Foraging isn’t something I get to do very much in Los Angeles. I’ll occasionally notice watercress growing in a stream in the San Gabriel mountains or miner’s lettuce along the side of a trail, but it’s not like I’m going hunting for chanterelles in Griffith Park. There are no blueberry patches in Topanga Canyon (there are wild prickly cucumbers but these are not readily edible). The bivalves that can be found on certain L.A. beaches are lone survivors of perpetual urban runoff; they should be left alone.
So when a carton of pale orange berries caught my eye at the farmer’s market, I felt something like a forager’s high. “Salmonberries,” I was told. “Salmonberries?” I asked. With just a sliver of a smile, this sly fox shook his head and waited for my reaction. I could tell he was an old hand at this dialogue.
In 31 years, I’d neither encountered nor heard of salmonberries. I suspected that they were a newfangled concoction of the agricultural elite, a new way to take advantage of people’s willingness to pay exorbitantly for a handful of pretty berries. Thankfully I was wrong. For the fine people (and bears) of the Pacific Northwest and British Columbia, the salmonberry is found in the wild. Accordingly, it is prized. Asking 5 dollars for these rare gems – with a most delicate floral sweetness, that naïve color, and only a faint memory of its raspy cousin – these are worth every penny.
for about 6 servings:
8 sheets of phyllo dough
about ½ cup of unsalted butter, melted
about ½ cup of granulated sugar
1 pint of salmonberries (or raspberries)
1 pint of heavy whipping cream, very cold
6-8 teaspoons confectioner’s sugar, plus more for dusting
½ teaspoon fine vanilla extract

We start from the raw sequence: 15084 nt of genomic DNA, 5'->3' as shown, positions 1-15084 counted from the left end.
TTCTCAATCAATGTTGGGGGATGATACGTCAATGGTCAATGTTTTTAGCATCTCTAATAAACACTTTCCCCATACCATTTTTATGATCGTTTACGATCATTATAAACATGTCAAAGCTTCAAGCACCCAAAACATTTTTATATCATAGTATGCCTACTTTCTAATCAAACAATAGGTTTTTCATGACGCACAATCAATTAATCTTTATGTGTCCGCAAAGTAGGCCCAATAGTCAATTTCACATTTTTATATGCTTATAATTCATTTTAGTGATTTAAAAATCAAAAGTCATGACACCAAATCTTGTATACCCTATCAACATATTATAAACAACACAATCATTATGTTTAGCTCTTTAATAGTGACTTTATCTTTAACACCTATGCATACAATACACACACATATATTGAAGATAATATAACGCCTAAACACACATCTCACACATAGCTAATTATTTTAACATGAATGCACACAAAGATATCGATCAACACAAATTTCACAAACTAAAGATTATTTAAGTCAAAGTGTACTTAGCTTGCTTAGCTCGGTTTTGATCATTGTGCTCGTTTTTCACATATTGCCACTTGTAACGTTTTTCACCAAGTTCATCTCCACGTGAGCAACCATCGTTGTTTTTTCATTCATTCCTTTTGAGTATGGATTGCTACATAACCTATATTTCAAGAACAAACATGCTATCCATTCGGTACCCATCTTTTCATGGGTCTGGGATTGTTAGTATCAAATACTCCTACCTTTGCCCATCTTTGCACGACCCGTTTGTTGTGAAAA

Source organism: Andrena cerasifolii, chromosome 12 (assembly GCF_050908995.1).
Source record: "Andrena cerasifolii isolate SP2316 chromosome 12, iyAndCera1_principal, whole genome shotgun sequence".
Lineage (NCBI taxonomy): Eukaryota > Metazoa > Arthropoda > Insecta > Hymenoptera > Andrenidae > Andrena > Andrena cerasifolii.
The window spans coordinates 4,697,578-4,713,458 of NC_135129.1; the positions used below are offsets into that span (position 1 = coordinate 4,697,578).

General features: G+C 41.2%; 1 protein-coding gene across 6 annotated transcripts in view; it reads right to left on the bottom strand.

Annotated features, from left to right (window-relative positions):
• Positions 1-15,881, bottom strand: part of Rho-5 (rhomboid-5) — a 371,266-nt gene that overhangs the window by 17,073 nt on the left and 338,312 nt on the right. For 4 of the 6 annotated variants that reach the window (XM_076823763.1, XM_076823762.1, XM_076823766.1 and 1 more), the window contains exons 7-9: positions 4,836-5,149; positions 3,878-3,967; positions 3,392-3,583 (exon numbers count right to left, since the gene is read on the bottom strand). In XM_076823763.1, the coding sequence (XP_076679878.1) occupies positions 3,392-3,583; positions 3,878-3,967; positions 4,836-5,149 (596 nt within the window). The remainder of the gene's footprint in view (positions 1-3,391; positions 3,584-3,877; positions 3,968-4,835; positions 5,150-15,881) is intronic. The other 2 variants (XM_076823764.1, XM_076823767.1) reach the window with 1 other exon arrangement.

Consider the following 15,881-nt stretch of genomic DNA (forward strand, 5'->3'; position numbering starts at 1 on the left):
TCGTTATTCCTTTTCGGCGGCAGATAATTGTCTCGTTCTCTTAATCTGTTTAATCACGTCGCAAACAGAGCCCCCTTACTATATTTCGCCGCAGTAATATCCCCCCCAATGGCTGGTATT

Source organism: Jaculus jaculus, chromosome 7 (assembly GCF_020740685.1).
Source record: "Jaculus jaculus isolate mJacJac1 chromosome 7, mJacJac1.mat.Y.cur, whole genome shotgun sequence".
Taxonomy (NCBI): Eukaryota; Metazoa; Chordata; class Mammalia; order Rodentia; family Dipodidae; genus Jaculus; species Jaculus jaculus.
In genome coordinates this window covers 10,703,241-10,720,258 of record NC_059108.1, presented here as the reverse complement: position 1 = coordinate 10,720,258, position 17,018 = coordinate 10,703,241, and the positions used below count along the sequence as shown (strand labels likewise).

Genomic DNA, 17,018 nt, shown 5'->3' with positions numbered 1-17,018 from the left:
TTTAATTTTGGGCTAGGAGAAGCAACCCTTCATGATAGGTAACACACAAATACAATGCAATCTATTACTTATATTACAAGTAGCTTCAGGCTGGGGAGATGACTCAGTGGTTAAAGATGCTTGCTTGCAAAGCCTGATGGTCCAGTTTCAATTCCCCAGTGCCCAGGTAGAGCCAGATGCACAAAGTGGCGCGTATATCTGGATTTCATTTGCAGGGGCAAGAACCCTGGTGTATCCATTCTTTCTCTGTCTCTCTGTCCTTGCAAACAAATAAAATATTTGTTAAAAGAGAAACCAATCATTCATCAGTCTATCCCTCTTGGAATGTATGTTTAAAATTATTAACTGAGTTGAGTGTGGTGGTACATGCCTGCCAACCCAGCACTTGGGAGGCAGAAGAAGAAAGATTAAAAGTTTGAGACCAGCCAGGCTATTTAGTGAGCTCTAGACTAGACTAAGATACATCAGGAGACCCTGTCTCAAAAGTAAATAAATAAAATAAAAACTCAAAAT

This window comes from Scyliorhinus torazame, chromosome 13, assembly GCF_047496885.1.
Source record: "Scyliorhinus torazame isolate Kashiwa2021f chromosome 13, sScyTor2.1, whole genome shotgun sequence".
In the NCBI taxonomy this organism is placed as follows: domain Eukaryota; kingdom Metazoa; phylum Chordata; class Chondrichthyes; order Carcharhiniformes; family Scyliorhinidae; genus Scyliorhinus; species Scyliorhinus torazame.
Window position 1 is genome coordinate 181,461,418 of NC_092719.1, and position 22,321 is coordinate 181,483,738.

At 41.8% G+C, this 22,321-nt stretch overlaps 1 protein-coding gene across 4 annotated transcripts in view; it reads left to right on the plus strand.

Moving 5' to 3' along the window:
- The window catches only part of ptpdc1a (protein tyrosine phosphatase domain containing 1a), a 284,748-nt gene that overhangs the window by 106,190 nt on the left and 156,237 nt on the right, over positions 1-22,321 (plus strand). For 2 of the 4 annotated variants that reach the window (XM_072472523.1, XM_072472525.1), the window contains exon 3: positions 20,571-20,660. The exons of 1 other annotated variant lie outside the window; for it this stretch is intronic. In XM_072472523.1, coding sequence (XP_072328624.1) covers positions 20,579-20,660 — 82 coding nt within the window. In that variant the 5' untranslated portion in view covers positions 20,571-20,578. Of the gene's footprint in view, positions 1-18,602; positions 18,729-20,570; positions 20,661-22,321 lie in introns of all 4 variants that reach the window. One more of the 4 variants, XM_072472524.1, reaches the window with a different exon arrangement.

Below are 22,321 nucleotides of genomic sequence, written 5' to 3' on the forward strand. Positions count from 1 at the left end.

*True Napoleons (mille-feuilles) have pastry cream and fondant. In order to not overpower the salmonberries, I substituted with whipped cream.
Heat oven to 375. Lightly oil a large baking sheet. Stack the phyllo sheets on a working surface. Working with one sheet at a time, brush one side of the dough with melted butter and sprinkle it with granulated sugar. Layer another sheet of phyllo over it, and repeat with the butter and sugar. Do this until all of the sheets are stacked. Gently press the phyllo sheets together. Use a knife or round cookie cutter to make 12 squares or rounds. Bake until the phyllo is golden about 10 minutes. Transfer to wire racks and cool completely.
Meanwhile whip the heavy cream, confectioner’s sugar, and vanilla together until stiff peaks form, about 7-8 minutes by hand.
To assemble, dust the phyllo layers with confectioner’s sugar. Spoon some of the whipping cream onto 6 of the phyllo layers, then place 6-7 salmonberries on top of the cream. Add a dollop of cream in the center over the salmonberries, then add another phyllo layer. Top again with cream and salmonberries. Serve immediately.